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Awesome / Star Trek: Generations

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  • When the Enterprise-D crew finally defeats the Klingon ship, Data yells out "YES! UGGH!" with a fist in the air.
    • Throughout the battle, the Klingons clearly revel in their advantage, making it that much sweeter when Data exploits a little technobable to trigger their cloaking device and force their shields to drop. After the Klingons have their Oh, Crap! moment, the movie cuts back to Riker.
      Riker: (calm) Fire.
    • The score helps as well - during the cut back to Riker, the music drops out, he says his Pre-Mortem One-Liner, then it cuts back to the Bird of Prey, the torpedo launches, and the music swells back in.
    • Hell, the dialogue on the Klingon ship as they realize they are screwed sets it up perfectly.
    • Their faces say it all.
    • And since Worf is at Tactical, he gets to fire, getting more revenge on the House of Duras.
  • And who can forget Data's "Oh...SHIT!"?

  • Kirk and Picard's conversation in the Nexus, where Picard talks the old captain into one last mission and Kirk offers career advice. The galaxy's two greatest heroes sharing the screen is quite a sight to behold.
    • It was no accident that this scene was the clip most widely seen in ads, interviews, and reviews at release.
    • It's noted under The Cast Showoff, but it needs reiterating: Kirk has his horse walk sideways to join Picard. Anyone not suitably impressed has never ridden one.

  • The sunlight shining into the bridge, and the long pullback showing the crash damage of the Enterprise.

  • The opening sequence with the Enterprise-B attempting the rescue of the transport ships caught in the Nexus. Not only packing enough action and suspense in 15 minutes than most movies do in 90, but also packing Character Development for Kirk in the form of angst that he is no longer THE Captain of the Enterprise.
    • Harriman may not come across as a very impressive captain (Expanded Universe notwithstanding), but one good thing that can be said about him is that he Ain't Too Proud to Beg. When he realizes how far he's in over his head, he swallows his pride and asks Kirk for help.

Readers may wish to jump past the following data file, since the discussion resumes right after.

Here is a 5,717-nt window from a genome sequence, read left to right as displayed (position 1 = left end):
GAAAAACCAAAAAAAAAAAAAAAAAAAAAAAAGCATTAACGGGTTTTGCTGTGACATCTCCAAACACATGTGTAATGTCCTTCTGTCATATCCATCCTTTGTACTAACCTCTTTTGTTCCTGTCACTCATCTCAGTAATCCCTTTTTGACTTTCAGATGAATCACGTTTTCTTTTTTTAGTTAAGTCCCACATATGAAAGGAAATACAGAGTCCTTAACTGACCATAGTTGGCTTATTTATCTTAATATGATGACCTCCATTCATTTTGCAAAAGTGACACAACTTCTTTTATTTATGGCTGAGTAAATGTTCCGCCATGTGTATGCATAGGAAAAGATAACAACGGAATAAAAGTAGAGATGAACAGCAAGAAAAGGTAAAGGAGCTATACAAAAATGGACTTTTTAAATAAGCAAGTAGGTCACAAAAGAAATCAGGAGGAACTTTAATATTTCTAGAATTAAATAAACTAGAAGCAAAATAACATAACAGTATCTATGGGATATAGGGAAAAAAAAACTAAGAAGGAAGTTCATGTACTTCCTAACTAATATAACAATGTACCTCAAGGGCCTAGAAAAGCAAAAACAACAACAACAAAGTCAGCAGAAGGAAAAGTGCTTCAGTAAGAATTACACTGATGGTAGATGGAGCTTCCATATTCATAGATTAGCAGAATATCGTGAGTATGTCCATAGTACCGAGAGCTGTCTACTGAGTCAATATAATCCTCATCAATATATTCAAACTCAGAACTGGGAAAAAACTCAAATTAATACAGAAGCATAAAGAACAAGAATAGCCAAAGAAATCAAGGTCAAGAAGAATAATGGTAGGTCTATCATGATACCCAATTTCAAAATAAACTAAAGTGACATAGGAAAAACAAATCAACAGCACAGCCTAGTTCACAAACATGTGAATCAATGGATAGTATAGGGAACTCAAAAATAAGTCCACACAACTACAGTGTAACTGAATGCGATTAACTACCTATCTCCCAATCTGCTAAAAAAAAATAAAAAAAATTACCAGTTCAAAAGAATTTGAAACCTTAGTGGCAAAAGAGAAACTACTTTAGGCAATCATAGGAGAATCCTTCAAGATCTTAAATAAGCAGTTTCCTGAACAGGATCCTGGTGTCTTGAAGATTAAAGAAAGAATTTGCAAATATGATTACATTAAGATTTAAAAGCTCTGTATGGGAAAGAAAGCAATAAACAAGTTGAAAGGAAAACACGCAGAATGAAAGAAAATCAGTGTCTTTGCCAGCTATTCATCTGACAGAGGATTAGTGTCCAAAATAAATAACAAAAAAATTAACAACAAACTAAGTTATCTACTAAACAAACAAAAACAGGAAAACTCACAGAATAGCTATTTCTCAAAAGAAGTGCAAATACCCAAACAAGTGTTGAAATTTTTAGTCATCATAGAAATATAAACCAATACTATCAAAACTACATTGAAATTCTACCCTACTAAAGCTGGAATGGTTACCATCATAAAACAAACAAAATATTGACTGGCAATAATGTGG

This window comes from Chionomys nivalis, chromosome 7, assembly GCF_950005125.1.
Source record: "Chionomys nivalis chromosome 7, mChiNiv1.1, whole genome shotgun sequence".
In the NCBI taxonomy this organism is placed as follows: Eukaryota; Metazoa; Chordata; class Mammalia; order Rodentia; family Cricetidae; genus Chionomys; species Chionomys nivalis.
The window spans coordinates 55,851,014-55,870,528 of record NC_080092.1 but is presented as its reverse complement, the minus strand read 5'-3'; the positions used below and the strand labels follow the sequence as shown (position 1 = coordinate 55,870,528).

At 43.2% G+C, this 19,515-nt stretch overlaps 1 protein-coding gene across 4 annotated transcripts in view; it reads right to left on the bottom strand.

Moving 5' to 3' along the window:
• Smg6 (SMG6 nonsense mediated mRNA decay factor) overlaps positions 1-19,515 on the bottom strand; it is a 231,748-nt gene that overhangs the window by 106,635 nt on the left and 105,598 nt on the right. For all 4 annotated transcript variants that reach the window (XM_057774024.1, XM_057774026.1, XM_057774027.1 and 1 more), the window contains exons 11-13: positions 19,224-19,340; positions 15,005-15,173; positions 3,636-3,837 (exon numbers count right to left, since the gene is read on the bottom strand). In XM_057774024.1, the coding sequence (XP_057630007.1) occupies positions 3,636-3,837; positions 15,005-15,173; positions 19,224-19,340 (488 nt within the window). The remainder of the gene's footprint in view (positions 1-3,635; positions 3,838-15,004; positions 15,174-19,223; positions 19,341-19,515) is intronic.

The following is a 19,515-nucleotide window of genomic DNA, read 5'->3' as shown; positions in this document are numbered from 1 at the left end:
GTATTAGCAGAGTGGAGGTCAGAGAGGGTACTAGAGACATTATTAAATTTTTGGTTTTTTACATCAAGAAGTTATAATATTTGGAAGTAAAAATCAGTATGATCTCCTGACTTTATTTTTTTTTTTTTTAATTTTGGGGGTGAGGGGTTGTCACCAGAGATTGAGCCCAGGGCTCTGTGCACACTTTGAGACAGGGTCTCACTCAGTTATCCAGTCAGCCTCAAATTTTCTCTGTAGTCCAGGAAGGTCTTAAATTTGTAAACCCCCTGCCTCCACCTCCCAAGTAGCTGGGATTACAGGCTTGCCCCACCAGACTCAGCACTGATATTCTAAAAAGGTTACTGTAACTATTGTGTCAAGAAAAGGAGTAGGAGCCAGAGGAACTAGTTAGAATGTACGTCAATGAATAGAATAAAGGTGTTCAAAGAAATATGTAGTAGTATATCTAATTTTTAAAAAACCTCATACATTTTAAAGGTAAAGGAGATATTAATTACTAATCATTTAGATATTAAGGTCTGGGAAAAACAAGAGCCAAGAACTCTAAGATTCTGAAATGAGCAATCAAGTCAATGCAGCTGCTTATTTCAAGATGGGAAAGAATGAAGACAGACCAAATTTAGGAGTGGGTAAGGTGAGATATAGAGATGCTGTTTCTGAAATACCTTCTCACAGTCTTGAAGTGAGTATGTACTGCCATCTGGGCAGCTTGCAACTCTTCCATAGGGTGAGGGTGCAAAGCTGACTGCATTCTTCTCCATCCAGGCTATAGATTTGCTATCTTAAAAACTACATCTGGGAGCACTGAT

Harriman: Captain Kirk...I would appreciate any suggestions you might have.
    • And, of course, when Kirk is given this chance to swing back into action, he doesn't waste any time reminding everyone that he is still the legendary Captain Kirk.
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    • And at the point when Harriman volunteers to go adjust the deflector dish, Kirk sits down in the Captain's Chair, rubbing his hands on the seat, when he realizes he has to let it go...
      • Bridge Drop or no Bridge Drop, the fact remains that Kirk died as he lived, a hero to the last.
      • When you think about it, really think about it, a bridge drop was really the most appropriate way for Kirk to go in the grand scheme. What caused the Bridge Drop scene? Kirk risking his life to protect and preserve the lives of innocents. Basically what he'd been doing for his entire tenure in Starfleet. So in the end, Dropped a Bridge on Him actually is a dignified way to go, at least for Kirk.
      • Kirk could have died in interphase on the USS Defiant. He could have died in a wrestling match with a Gorn. He could have been blown to pieces by a 90s dictator. Instead, he died saving 230 million people.
      • Going back to Harriman, he also is first to volunteer to go to the deflector room, and it's only when Kirk tells him that "your place is on the bridge of your ship" that he stands down. He'd also been putting forward suggestions for rescuing the refugees trapped in the energy ribbon. Despite clearly out of his depth, Harriman does continually make an active effort, not just his crew but Harriman himself, leading by example to find a solution and do something, to make sure that the Enterprise isn't just there to passively watch as people die. That alone cements him having the center chair of the Big E, even if the death of James Kirk under his captaincy was a shadow that he'd never be able to escape.